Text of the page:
Gold Fields said nearly 460 contractors would also be impacted.
It said South Deep had experienced a number of operational challenges since its acquisition in 2006.
“The key challenge has been the difficulty in transitioning the mine from one run with a conventional mining mindset and practices to mining with a modern, bulk, mechanised- mining approach,” it said.
“South Deep is a complex and unique mine, that has faced persistent issues that need to be addressed in a holistic manner,” it added.
The announcement put gold stocks on the back foot yesterday, with Gold Fields retreating 13.82 percent to close at R41.84 and Sibanye-Stillwater 5.08 percent weaker at R8.22.
AngloGold Ashanti also eased 1.29 percent to R118.20 and Harmony Gold 0.61 percent lower to R22.80.
Gold Fields also blamed rising operational and overhead costs, as well as the failure of the mine to meet its production targets.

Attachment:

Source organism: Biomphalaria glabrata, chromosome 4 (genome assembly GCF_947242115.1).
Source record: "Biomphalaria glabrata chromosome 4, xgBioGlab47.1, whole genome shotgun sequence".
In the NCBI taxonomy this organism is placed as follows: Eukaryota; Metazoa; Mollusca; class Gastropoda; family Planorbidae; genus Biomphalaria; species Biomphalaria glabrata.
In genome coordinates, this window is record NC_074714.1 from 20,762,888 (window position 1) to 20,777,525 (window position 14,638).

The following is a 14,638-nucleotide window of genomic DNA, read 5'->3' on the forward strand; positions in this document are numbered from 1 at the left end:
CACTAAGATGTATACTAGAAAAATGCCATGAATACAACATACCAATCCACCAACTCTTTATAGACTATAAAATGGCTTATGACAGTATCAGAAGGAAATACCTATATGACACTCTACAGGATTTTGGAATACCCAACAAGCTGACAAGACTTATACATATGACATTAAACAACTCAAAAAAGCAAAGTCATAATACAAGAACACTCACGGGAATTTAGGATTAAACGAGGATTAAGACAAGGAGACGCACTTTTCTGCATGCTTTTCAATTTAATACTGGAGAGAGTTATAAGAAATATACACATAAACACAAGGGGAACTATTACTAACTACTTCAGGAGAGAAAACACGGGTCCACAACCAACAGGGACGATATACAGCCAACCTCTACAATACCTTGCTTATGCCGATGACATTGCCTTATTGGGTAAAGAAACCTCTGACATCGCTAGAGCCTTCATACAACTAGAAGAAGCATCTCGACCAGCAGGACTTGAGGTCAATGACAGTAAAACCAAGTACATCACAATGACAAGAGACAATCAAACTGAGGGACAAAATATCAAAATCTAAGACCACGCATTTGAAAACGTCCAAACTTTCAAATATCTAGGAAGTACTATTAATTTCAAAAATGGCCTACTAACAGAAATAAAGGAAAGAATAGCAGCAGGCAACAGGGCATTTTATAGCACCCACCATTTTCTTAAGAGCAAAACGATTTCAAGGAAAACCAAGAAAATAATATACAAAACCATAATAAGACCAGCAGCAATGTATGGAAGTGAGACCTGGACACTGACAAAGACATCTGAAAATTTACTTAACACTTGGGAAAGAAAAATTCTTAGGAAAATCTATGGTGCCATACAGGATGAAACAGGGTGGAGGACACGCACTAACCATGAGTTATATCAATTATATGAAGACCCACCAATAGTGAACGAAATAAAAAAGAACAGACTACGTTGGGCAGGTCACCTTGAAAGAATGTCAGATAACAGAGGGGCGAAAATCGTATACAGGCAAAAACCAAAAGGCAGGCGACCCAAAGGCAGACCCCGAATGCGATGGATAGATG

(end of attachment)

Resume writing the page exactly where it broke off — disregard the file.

It said it still did not see much improvement after the restructuring, with production expected to remain marginally higher at 49 000 ounces from 48 000 ounces in the first quarter of 2018.
“Similarly, the cash burn continued into the second quarter at R295 million compared to R361m in the first quarter,” Gold Fields said.
Two weeks ago, Impala Platinum said that it was planning to cut 13 000 jobs at its operations in the next two years.
And in May, Lonmin announced that it would shed more than 3 000 jobs in the current financial year, as part of its plans to release 12600 workers in the next three years.
South Deep has 3 614 full-time employees and 1940 contractors.
Mineral Resources Minister Gwede Mantashe described the Gold Fields decision as concerning.
Mantashe said he had requested the miner to follow the processes of the Mineral and Petroleum Resources Development Act before embarking on retrenchments.
“It is our view that the spirit in which Gold Fields is engaging, contravenes the agreed approach and the laws governing the sector,” Mantashe said.
Gold Fields had acquired South Deep in 2006 for $2.5 billion (R35.15bn) in a cash and shares deal from Canada’s Barrick Gold and other shareholders.
Hogan Lovells head of mining, Warren Beech, said the sector had continued to face strong headwinds.